"From Macon, Georgia, to Harlem, and from the City of Lights to Weimar, Germany, Bernice L. McFadden's latest novel follows Harlan and his friend Lizard, two black musicians who are captured by the Nazis during WWII and sent to the Buchenwald concentration camp. The Book of Harlan blends family history and world history, fact and fiction, to revisit a haunting chapter from the past."
—Hello Beautiful

"Hidden history comes alive in this novel about an African American man from Georgia who became a musician in Harlem, played in Paris, lived through the horrors of the Buchenwald concentration camp, and spent his final years in the turmoil of the 1960s."
—World Wide Work

"Spanning six decades, readers are taken on a journey from the upper class home of an upstanding preacher to the outskirts of the Harlem Renaissance, crossing the ocean to the concentration camps of Nazi Germany and winding its way back to black pride and a humble Brooklyn dwelling. Like I said, McFadden does a lot. Fortunately for readers, she does it well."
—Read in Colour

"McFadden has weaved a tale of undying love and affection that will not only pull at your heartstrings but will also enlighten and inform."

"Based on exhaustive research and told in McFadden's mesmeric prose, The Book of Harlan skillfully blends the stories of McFadden's familial ancestors with those of real and imagined characters."
—Monlatable Book Reviews

"Journey into the extraordinary story of a man who was born December 24, 1917―and lived a vivid life...Excellent...History and music enthusiasts will adore this book."
—Coffee Breaks and Bookmarks

"This book is exceptional. It is a great read well worth your time."
—Book Referees

Praise for Gathering of Waters by Bernice L. McFadden:

"McFadden has created a magical, fantastic novel...This is a startling, beautifully written piece of work."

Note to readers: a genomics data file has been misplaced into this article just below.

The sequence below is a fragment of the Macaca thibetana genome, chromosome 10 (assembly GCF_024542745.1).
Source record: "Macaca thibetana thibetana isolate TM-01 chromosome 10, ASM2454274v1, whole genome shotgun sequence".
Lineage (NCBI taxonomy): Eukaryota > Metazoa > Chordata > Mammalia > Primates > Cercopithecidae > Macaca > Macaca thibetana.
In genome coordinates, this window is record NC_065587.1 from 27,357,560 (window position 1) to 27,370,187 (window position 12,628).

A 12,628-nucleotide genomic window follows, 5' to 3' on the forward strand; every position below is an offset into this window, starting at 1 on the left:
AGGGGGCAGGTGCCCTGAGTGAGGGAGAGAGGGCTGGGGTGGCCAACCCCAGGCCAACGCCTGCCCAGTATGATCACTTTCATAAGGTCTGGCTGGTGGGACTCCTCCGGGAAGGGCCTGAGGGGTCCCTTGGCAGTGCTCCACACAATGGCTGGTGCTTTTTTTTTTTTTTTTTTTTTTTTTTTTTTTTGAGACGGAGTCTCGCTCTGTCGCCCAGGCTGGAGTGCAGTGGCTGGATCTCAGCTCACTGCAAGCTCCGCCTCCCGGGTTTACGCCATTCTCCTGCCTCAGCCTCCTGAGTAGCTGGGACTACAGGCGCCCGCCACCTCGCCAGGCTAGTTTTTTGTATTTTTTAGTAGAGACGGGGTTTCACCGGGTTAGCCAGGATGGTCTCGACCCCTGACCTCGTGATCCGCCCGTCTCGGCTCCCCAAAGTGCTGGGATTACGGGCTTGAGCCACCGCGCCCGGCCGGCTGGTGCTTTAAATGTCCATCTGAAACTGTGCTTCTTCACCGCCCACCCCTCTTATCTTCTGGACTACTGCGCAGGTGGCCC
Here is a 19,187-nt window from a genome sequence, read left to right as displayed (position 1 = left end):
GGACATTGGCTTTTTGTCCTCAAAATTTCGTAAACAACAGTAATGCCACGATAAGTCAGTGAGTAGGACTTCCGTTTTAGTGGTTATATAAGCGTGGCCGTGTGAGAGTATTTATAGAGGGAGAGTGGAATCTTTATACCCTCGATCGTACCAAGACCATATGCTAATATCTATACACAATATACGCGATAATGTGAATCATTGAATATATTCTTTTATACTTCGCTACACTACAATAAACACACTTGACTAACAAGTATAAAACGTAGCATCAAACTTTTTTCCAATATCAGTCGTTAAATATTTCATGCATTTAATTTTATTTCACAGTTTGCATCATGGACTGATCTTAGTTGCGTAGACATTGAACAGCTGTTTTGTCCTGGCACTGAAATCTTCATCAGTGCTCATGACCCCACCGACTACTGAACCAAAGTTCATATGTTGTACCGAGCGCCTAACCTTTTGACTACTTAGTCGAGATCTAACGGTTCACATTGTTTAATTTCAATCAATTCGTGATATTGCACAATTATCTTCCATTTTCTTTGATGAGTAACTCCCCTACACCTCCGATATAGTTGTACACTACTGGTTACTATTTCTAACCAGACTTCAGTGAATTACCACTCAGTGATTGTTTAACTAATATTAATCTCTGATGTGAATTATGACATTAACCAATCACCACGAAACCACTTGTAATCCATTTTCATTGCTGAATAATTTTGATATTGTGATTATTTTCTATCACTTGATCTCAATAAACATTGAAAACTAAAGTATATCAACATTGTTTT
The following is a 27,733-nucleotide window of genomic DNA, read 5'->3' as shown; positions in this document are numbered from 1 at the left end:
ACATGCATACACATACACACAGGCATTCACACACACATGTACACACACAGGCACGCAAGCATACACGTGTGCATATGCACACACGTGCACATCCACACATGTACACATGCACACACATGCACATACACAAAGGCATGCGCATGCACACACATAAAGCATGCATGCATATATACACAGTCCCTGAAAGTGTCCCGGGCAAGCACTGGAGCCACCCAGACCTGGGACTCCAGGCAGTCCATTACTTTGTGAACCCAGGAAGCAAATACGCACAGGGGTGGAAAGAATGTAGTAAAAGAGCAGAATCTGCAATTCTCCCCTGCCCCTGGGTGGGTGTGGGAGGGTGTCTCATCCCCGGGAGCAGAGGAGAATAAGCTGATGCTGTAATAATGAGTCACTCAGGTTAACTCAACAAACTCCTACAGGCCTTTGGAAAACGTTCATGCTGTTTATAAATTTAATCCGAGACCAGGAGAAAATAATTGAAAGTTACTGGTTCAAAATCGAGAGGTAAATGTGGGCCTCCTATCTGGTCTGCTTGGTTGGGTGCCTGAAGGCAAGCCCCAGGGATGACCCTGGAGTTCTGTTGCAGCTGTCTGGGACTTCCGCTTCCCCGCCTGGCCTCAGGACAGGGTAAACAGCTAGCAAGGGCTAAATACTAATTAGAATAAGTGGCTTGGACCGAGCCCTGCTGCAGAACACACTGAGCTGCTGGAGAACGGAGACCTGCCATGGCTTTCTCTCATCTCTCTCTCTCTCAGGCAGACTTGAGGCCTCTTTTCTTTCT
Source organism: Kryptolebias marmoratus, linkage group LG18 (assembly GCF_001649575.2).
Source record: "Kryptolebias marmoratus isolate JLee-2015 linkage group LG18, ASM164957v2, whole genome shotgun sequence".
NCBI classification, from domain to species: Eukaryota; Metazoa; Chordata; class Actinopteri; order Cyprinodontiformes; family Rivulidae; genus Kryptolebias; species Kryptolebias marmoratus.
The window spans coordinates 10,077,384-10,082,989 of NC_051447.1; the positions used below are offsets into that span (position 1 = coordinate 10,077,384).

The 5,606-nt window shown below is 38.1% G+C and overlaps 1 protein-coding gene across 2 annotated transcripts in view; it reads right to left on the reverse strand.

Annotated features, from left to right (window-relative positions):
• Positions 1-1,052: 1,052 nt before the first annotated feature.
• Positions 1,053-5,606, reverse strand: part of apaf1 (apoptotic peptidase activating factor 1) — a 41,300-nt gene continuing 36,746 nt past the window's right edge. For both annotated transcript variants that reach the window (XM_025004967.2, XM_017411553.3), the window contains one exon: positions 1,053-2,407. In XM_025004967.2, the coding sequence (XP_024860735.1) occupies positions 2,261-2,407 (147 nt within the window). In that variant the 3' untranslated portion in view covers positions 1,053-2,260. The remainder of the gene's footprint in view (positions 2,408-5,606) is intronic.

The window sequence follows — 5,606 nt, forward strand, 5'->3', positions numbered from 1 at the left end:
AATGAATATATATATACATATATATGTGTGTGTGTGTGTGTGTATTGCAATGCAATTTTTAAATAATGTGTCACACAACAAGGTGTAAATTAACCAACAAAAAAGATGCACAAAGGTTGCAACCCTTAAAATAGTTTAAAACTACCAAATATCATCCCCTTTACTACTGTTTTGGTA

—Dennis Lehane, author of World Gone By

"McFadden works a kind of miracle--not only do her characters retain their appealing humanity; their story eclipses the bonds of history to offer continuous surprises...Beautiful and evocative."
—Jesmyn Ward, New York Times Book Review (Editors' Choice)

"Read it aloud. Hire a chorus to chant it to you and anyone else interested in hearing about civil rights and uncivil desires."
—Alan Cheuse, All Things Considered (NPR)

From the Author

Dear Reader,

In 2004 I read Firpo W. Carr's book Germany's Black Holocaust: 1890- 1945, and was immediately intrigued. According to the United States Holocaust Memorial Museum in Washington, DC, "The fate of black people from 1933 to 1945 in Nazi Germany and in German-occupied territories ranged from isolation to persecution, sterilization, medical experimentation, incarceration, brutality, and murder." 

I realized that while much had been written about the Jewish victims, the fate of Africans and African Americans at the hands of the Nazis was less well documented. 
I was fascinated by this discovery and set about writing a story that would illuminate this hidden verity. But for many years, the story seemed out of my reach as I struggled to find a connection with the characters. 

Luckily for me, early attempts at creating the story coincided with my ongoing personal genealogy research. For some twenty years I've been consumed with investigating my paternal line; specifically my grandfather, Harold McFadden, who was entirely absent from my father's life, thus a mystery to both of us. 

When I decided to model Harlan Elliott after my grandfather, all that I had been struggling with came to an end. It was as if I had found the golden key; suddenly the foreign became familiar and the novel unfurled as naturally as a flower in spring. 
—Bernice L. McFadden